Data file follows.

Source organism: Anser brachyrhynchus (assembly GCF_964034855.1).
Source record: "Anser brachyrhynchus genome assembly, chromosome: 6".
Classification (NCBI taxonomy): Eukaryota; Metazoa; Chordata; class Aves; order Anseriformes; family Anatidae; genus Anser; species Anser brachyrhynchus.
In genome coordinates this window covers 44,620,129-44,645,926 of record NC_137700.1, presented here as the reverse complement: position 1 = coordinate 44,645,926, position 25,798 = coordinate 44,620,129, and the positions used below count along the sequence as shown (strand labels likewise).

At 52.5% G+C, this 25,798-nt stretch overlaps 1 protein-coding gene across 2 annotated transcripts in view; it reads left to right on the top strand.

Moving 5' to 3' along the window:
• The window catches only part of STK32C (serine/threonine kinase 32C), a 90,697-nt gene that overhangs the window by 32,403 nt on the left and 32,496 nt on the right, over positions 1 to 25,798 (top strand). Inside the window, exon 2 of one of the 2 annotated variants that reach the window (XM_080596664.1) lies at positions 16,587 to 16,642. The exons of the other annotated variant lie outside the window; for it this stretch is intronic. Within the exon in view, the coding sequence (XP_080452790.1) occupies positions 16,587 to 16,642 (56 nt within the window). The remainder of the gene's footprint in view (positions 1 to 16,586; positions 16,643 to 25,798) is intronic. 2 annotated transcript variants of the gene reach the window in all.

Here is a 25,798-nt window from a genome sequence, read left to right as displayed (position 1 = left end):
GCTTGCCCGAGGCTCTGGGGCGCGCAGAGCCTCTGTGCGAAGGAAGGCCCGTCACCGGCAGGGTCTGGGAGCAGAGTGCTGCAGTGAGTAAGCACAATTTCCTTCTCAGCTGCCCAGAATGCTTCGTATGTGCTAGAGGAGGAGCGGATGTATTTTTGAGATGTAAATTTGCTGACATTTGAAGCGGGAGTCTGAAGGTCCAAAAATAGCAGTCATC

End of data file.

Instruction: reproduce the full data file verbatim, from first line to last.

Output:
Source organism: Anser brachyrhynchus (assembly GCF_964034855.1).
Source record: "Anser brachyrhynchus genome assembly, chromosome: 6".
Classification (NCBI taxonomy): Eukaryota; Metazoa; Chordata; class Aves; order Anseriformes; family Anatidae; genus Anser; species Anser brachyrhynchus.
In genome coordinates this window covers 44,620,129-44,645,926 of record NC_137700.1, presented here as the reverse complement: position 1 = coordinate 44,645,926, position 25,798 = coordinate 44,620,129, and the positions used below count along the sequence as shown (strand labels likewise).

At 52.5% G+C, this 25,798-nt stretch overlaps 1 protein-coding gene across 2 annotated transcripts in view; it reads left to right on the top strand.

Moving 5' to 3' along the window:
• The window catches only part of STK32C (serine/threonine kinase 32C), a 90,697-nt gene that overhangs the window by 32,403 nt on the left and 32,496 nt on the right, over positions 1 to 25,798 (top strand). Inside the window, exon 2 of one of the 2 annotated variants that reach the window (XM_080596664.1) lies at positions 16,587 to 16,642. The exons of the other annotated variant lie outside the window; for it this stretch is intronic. Within the exon in view, the coding sequence (XP_080452790.1) occupies positions 16,587 to 16,642 (56 nt within the window). The remainder of the gene's footprint in view (positions 1 to 16,586; positions 16,643 to 25,798) is intronic. 2 annotated transcript variants of the gene reach the window in all.

Here is a 25,798-nt window from a genome sequence, read left to right as displayed (position 1 = left end):
GCTTGCCCGAGGCTCTGGGGCGCGCAGAGCCTCTGTGCGAAGGAAGGCCCGTCACCGGCAGGGTCTGGGAGCAGAGTGCTGCAGTGAGTAAGCACAATTTCCTTCTCAGCTGCCCAGAATGCTTCGTATGTGCTAGAGGAGGAGCGGATGTATTTTTGAGATGTAAATTTGCTGACATTTGAAGCGGGAGTCTGAAGGTCCAAAAATAGCAGTCATC